Studio in the dust
A plein-air painter from northern NSW is being recognised for her interpretation of the Australian landscape.
STORY: THERESE HALL
A decade ago, Lismore contemporary artist Emily Imeson was stacking shelves in a Sydney pharmacy. Within a year, the 18-year-old was on the phone to her father asking his advice on a career path. “I was a bit lost,” she says.
Her dad, Jeff Imeson – a retired country police officer – suggested that she study art. Emily recalls that fatherly advice fondly. “My dad is the reason I studied art,” she says. “He and Mum have been so supportive.”
These days, when Emily visits Sydney it’s to host annual solo exhibitions at Saint Cloche gallery in Paddington. She spends the rest of her time travelling around Australia in her Toyota troopy, painting ‘en plein-air’ in the remote locations that inspire her.
Emily’s journey from directionless teen to emerging contemporary painter took in a Visual Arts diploma (Southbank Institute of Technology, Brisbane) and a Visual Arts degree (Southern Cross University, Lismore). In 2016, with her formal training behind her, she committed to becoming a full-time painter. “I’ve been lucky to know what I want to spend my time doing,” she says. “Having direction is quite fantastic.”
Since then, Emily has steadily built her career, winning awards and scholarships, and holding regular solo shows. In 2019, she won the Macquarie Group Emerging Art Prize, and in 2020 she was selected by artist Lucy Culliton as one of five recipients of the 2020 Brett Whiteley Travelling Art Scholarship. “Emily nailed the outback landscape,” Lucy says. “She has good use of colour and form, and she’s imaginative.”
In her art practice, Emily explores the connection between people and the natural environment. “My practice is very much about being immersed in the landscape and how that impacts the human psyche,” she says. “My work is fuelled by recollections, sustained by emotions and abstracted through processes of remembering.”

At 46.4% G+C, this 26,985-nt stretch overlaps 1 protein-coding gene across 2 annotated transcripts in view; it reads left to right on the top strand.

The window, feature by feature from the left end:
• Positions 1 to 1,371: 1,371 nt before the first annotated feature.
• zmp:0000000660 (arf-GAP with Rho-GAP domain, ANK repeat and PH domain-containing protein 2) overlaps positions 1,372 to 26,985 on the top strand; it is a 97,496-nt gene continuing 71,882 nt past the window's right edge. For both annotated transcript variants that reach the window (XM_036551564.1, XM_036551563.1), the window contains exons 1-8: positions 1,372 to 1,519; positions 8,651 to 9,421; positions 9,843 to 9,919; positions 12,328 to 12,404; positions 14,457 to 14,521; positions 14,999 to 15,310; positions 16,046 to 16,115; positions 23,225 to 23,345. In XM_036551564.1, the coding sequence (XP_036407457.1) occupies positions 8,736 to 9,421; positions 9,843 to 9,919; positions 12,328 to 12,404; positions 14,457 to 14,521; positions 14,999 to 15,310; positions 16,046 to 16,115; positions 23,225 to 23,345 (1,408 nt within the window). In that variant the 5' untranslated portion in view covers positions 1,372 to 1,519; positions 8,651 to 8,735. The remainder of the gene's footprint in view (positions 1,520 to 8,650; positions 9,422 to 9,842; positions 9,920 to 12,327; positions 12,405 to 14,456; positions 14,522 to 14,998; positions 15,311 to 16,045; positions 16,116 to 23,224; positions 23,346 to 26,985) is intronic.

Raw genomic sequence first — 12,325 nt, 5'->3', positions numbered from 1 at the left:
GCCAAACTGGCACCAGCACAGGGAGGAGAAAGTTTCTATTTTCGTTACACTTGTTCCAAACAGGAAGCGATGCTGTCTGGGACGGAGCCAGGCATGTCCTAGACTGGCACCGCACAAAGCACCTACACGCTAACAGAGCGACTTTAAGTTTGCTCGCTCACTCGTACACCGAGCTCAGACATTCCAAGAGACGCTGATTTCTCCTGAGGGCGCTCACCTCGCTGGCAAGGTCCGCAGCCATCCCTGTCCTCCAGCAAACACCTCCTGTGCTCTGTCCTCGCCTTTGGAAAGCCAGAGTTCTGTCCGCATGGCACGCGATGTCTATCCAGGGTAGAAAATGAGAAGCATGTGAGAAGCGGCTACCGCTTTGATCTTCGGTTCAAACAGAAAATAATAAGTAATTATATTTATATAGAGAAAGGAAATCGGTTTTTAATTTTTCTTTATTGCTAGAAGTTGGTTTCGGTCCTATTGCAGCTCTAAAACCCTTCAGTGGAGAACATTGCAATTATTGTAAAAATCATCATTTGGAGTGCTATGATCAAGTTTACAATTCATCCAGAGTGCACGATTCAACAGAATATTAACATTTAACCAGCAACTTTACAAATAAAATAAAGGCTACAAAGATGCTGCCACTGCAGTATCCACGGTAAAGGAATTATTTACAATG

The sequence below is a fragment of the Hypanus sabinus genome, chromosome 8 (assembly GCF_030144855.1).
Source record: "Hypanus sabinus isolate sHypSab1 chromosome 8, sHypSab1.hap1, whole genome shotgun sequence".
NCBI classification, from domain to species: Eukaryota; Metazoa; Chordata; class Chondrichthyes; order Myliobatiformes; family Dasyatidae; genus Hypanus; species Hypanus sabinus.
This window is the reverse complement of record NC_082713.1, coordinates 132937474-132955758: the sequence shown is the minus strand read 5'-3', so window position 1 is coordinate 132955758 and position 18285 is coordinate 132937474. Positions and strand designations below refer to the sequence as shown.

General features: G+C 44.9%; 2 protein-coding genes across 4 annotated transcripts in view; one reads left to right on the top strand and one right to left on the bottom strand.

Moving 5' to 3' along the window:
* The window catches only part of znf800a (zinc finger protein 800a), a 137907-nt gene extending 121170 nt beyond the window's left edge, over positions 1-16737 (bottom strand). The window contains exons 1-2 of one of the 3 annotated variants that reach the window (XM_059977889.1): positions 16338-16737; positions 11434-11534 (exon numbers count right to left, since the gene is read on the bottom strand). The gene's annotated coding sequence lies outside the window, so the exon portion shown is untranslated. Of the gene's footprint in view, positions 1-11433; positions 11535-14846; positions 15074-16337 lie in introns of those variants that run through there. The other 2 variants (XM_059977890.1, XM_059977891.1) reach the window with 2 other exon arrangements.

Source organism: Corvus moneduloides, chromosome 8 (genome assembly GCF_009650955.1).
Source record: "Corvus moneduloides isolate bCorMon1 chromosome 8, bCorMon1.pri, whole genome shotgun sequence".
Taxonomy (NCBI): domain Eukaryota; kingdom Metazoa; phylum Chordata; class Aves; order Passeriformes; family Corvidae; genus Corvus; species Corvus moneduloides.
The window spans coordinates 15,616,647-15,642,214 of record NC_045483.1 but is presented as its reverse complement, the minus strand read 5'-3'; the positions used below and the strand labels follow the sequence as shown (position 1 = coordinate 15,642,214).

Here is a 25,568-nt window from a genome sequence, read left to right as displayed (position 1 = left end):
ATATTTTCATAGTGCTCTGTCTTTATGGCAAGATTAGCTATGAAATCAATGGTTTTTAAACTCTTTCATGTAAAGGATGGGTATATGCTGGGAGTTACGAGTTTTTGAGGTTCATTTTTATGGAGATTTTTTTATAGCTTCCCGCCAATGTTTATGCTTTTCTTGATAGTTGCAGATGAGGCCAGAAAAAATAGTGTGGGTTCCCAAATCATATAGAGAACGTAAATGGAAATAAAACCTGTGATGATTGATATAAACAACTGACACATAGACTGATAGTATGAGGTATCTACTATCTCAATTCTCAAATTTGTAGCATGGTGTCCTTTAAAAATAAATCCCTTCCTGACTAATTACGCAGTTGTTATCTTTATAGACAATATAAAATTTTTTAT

Emily has spent most of the past three years traversing the continent by 4WD, camping under the stars with her partner Kieran Rangger. Prior to the onset of COVID restrictions, they completed a lap around the country. “Travel has been a formative experience for me, and it’s helped create my identity as an artist,” she says.
As soon as the borders reopened, Emily travelled to Central Australia for a six-week painting sojourn, which gave rise to the exhibition, ‘Ancient River, River Red’, a sellout show at Saint Cloche in January. “It was an intense experience for me because the power of those areas is alive,” Emily says. “[Central Australia] is an old place and there is an energy in the wind, the earth and the trees.”
Emily’s favourite landscape is Ruby Gap in the East MacDonnell Ranges, NT. “It is a really special place – the energy is uplifting,” she says. “We were there towards the end of our Central Australia trip, and I finally started to understand the landscape.”
According to Saint Cloche gallery owner Kitty Clark, Emily is like a poet. “She expresses herself with an unusual delicacy using a limited palette,” Kitty says. “I was drawn to her palette – it has really authentic, warm Australian hues.”
Kitty is also impressed by Emily’s commitment to her art practice. “It’s unusual for a young artist to forgo all the nice things to live minimally and connect with the land.”
Emily grew up in the NSW towns of Orange, Tamworth and Lismore following her father’s police force postings. Every school holiday, her family would head to her grandparent’s cattle property in Casino, NSW, where Emily “found contentment being among the trees”. In Lismore, where Emily spent her teenage years, her father took her horseriding through the bush. “Those experiences are probably my fondest memories,” she says. “Moving through the landscape and learning about the animals and the flora.”
Describing herself as a “human who loves being outside connected to nature”, Emily has been drawn to plein-air art practice. “Being in nature provides me with so much solace,” she says. “It gives me a desire to make marks, a desire to document and analyse the wonderful things I experience.
During her extensive travels, Emily has gone without a studio, working in camp sites, where her canvases are often supported by tree branches rather than easels. “It’s been a great challenge making art works without the safety of a room,” Emily says. “It makes you think differently.”
Emily’s next solo exhibition will be held at the Edwina Corlette Gallery, in Brisbane, in August 2021.
CLOCKWISE FROM TOP: Emily Imeson paints at Ruby Gap, NT; Desert Rose on Desert Rain; Emily prepares to hang Dusk Range for her Sydney exhibition ‘Ancient River, River Red’.
This story is from Outback Magazine: Apr/May 2021 Issue #136
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